• Inability to tell position of body parts (proprioception)
  • Inability to recognize/attach meaning to objects (visual agnosia)
  • Altered communication patterns
  • Motor incoordination

Desired outcomes

  • Regain/maintain usual level of consciousness and perceptual functioning.
  • Acknowledge changes in ability and presence of residual involvement.
  • Demonstrate behaviors to compensate for/overcome deficits.

Nursing interventions

Review pathology of individual conditions. Awareness on the type and areas of involvement aid in assessing specific deficits and planning of care.
Observe behavioral responses: crying, inappropriate affect, agitation, hostility, agitation, hallucination. Individual responses are variable, but commonalities such as emotional lability, lowered frustration threshold, apathy, and impulsiveness may complicate care.
Establish and maintain communication with the patient. Set up a simple method of communicating basic needs. Remember to phrase your questions so he’ll be able to answer using this system. Repeat yourself quietly and calmly and use gestures when necessary to help in understanding. Note: even an unresponsive patient may be able to hear, so don’t say anything in his presence you wouldn’t want him to hear and remember.
Eliminate extraneous noise and stimuli as necessary. Reduces anxiety and exaggerated emotional responses and confusion associated with sensory overload.
Speak in a calm, comforting, quiet voice, using short sentences. Maintain eye contact. The patient may have limited attention span or problems with comprehension. These measures can help the patient attend to communication.
Ascertain patient’s perceptions. Reorient the patient frequently to the environment, staff, procedures. Assists the patient to identify inconsistencies in reception and integration of stimuli and may reduce perceptual distortion of reality.
Evaluate for visual deficits. Note loss of visual field, changes in depth perception (horizontal and/or vertical planes), presence of diplopia (double vision). Presence of visual disorders can negatively affect the patient’s ability to perceive environment and relearn motor skills and increases risk of accident and injury.
Approach the patient from a visually intact side. Leave light on; position objects to take advantage of intact visual fields. Patch affected eye if indicated. Helps the patient to recognize the presence of persons or objects and may help with depth perception problems. This also prevents the patient from being startled. Patching the eye may decrease sensory confusion of double vision.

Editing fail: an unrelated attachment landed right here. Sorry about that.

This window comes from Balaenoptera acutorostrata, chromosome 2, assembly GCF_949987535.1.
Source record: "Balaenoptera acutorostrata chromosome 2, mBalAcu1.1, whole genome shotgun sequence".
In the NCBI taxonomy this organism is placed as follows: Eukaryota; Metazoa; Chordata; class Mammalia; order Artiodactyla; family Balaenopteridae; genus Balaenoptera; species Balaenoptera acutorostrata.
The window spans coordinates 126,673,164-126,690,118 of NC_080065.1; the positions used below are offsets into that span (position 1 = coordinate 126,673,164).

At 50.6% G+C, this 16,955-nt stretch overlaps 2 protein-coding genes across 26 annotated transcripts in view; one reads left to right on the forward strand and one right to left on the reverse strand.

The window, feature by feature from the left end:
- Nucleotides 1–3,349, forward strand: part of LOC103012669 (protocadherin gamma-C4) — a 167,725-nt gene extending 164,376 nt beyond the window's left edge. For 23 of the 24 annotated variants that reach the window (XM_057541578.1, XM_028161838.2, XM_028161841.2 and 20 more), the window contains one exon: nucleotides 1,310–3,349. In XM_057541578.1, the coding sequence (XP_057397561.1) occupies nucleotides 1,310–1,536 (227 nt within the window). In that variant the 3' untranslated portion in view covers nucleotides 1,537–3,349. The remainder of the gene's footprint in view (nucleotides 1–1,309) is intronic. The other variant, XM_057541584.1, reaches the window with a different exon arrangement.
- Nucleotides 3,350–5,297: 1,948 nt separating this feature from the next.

Assess sensory awareness: dull from sharp, hot from cold, position of body parts, joint sense. Diminished sensory awareness and impairment of kinesthetic sense negatively affects balance and positioning and appropriateness of movement, which interferes with ambulation, increasing risk of trauma.
Stimulate sense of touch. Give patient objects to touch, and hold. Have patient practice touching walls boundaries. Aids in retraining sensory pathways to integrate reception and interpretation of stimuli. Helps patient orient self spatially and strengthens use of affected side.
Protect from temperature extremes; assess the environment for hazards. Recommend testing warm water with an unaffected hand. Promotes patient safety, reducing risk of injury.
Note inattention to body parts, segments of environment, lack of recognition of familiar objects/persons. Agnosia, the loss of comprehension of auditory, visual, or other sensations, may result in unilateral neglect, inability to recognize environmental cues, considerable self-care deficits, and disorientation or bizarre behavior.
Encourage the patient to watch feet when appropriate and consciously position body parts. Make the patient aware of all neglected body parts: sensory stimulation to affected side, exercises that bring affected side across midline, reminding person to dress/care for affected (“blind”) side. Use of visual and tactile stimuli assists in reintegration of affected sides and allows the patient to experience forgotten sensations of normal movement patterns.

Ineffective coping

May be related to 

  • Situational crises, vulnerability, cognitive perceptual changes

Possibly evidenced by 

  • Inappropriate use of defense mechanisms
  • Inability to cope/difficulty asking for help
  • Change in usual communication patterns
  • Inability to meet basic needs/role expectations
  • Difficulty problem solving

Desired outcomes

  • Verbalize acceptance of self in situations.
  • Talk/communicate with SO about the situation and changes that have occurred.
  • Verbalize awareness of your own coping abilities.
  • Meet psychological needs as evidenced by appropriate expression of feelings, identification of options, and use of resources.